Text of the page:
All Canadian Privacy Statutes contain obligations on organisations to ensure personal information in its records is accurate and complete, particularly where the information is used to make a decision about the individual to whom the information relates or if the information is likely to be disclosed to another organisation.

Each of the Canadian Privacy Statutes also provides individuals with (i) a right of access to personal information held by an organisation, subject to limited exceptions, and (ii) a right to correct inaccuracies in/update their personal information records.

Finally, organisations must have policies and practices in place that give effect to the requirements of the legislation and organisations must ensure that their employees are made aware of and trained with respect to such policies.


When an organisation transfers personal information to a third party service provider (ie who acts on behalf of the transferring organisation), the transferring organisation remains accountable for the protection of that personal information and ensuring compliance with the applicable legislation. In particular, the transferring organisation is responsible for ensuring that the third party service provider appropriately safeguards the data, and would also be required under the notice and openness/transparency provisions to reference the use of third party service providers in and outside of Canada, in their privacy policies and procedures.

With respect to the use of foreign service providers, PIPA Alberta specifically requires a transferring organisation to include the following information in its privacy policies and procedures:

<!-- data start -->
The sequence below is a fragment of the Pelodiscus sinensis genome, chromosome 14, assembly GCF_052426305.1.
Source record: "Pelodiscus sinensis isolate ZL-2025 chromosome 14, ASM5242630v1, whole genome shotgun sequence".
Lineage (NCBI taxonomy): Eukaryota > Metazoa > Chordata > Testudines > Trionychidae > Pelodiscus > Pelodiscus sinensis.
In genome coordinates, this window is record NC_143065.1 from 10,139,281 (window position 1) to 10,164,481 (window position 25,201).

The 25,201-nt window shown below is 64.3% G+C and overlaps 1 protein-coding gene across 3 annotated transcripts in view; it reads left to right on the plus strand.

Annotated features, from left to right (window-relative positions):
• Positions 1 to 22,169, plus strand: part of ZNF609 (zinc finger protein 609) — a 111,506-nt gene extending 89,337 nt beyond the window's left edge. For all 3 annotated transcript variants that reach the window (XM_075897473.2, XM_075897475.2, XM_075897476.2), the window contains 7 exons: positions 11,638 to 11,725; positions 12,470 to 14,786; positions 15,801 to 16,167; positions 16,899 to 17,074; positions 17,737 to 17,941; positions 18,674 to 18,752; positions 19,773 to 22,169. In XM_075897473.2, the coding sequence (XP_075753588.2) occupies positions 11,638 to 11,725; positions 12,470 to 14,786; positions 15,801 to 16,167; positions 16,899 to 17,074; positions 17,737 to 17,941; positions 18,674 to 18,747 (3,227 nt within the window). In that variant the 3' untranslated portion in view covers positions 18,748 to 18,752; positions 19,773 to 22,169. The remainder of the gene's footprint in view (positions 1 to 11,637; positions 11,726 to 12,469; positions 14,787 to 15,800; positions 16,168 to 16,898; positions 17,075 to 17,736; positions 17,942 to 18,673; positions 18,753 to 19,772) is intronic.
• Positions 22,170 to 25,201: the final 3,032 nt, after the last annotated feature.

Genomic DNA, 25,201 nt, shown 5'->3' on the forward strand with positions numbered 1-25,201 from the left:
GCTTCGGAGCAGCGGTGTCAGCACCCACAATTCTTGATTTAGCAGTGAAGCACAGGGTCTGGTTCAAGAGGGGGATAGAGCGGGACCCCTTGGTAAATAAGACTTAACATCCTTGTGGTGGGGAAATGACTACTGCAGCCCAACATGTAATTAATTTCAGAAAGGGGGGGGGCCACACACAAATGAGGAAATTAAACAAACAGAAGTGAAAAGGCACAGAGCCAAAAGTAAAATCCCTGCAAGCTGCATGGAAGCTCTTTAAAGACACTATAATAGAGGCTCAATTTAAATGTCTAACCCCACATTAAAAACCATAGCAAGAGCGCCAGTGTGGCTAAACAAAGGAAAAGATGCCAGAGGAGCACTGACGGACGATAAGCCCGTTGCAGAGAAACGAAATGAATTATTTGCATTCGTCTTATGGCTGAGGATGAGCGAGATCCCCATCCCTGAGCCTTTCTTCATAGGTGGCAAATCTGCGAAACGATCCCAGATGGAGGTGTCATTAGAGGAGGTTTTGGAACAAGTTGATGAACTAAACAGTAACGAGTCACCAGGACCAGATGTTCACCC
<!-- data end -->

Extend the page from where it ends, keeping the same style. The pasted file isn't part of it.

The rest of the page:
• the countries outside Canada in which the collection, use, disclosure or storage is occurring or may occur; and
  • the purposes for which the third party service provider outside Canada has been authorised to collect, use or disclose personal information for or on behalf of the organisation.

Under PIPA Alberta, specific notice must also be provided at the time of collection or transfer of the personal information and must specify:

  • the way in which the individual may obtain access to written information about the organisation's policies and practices with respect to service providers outside Canada; and
  • the name or position name or title of a person who is able to answer on behalf of the organisation the individual's questions about the collection, use, disclosure or storage of personal information by service providers outside Canada for or on behalf of the organisation.


Each of the Canadian Privacy Statutes contains safeguarding provisions designed to protect personal information. In essence, these provisions require organisations to take reasonable technical, physical and administrative measures to protect personal information against loss or theft, unauthorised access, disclosure, copying, use, modification or destruction. These laws do not generally mandate specific technical requirements for the safeguarding of personal information.


Currently, PIPA Alberta is the only Canadian Privacy Statute with breach notification requirements. However, proposed amendments to PIPEDA would require notice of material breaches be made to the Office of the Privacy Commissioner of Canada ("OPC") and, in certain circumstances, to the individuals affected.